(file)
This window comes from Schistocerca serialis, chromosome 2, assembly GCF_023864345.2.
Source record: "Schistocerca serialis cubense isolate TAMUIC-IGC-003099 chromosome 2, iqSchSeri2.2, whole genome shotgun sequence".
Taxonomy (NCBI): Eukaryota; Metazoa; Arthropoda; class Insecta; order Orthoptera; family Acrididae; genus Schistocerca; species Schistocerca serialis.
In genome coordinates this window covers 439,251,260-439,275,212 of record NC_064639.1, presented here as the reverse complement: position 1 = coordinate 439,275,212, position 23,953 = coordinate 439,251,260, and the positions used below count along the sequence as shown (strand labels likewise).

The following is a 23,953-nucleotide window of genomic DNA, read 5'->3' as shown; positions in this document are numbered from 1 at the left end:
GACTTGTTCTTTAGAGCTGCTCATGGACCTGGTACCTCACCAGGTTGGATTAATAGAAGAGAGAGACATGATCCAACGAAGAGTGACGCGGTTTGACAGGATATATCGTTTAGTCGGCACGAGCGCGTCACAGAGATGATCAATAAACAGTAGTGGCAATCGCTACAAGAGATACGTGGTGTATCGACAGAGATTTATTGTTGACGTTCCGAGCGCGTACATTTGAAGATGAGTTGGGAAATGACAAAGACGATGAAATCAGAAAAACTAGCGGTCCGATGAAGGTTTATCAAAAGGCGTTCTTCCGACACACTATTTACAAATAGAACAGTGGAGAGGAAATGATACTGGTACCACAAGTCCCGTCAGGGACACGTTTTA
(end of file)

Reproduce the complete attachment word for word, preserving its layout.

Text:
This window comes from Schistocerca serialis, chromosome 2, assembly GCF_023864345.2.
Source record: "Schistocerca serialis cubense isolate TAMUIC-IGC-003099 chromosome 2, iqSchSeri2.2, whole genome shotgun sequence".
Taxonomy (NCBI): Eukaryota; Metazoa; Arthropoda; class Insecta; order Orthoptera; family Acrididae; genus Schistocerca; species Schistocerca serialis.
In genome coordinates this window covers 439,251,260-439,275,212 of record NC_064639.1, presented here as the reverse complement: position 1 = coordinate 439,275,212, position 23,953 = coordinate 439,251,260, and the positions used below count along the sequence as shown (strand labels likewise).

The following is a 23,953-nucleotide window of genomic DNA, read 5'->3' as shown; positions in this document are numbered from 1 at the left end:
GACTTGTTCTTTAGAGCTGCTCATGGACCTGGTACCTCACCAGGTTGGATTAATAGAAGAGAGAGACATGATCCAACGAAGAGTGACGCGGTTTGACAGGATATATCGTTTAGTCGGCACGAGCGCGTCACAGAGATGATCAATAAACAGTAGTGGCAATCGCTACAAGAGATACGTGGTGTATCGACAGAGATTTATTGTTGACGTTCCGAGCGCGTACATTTGAAGATGAGTTGGGAAATGACAAAGACGATGAAATCAGAAAAACTAGCGGTCCGATGAAGGTTTATCAAAAGGCGTTCTTCCGACACACTATTTACAAATAGAACAGTGGAGAGGAAATGATACTGGTACCACAAGTCCCGTCAGGGACACGTTTTA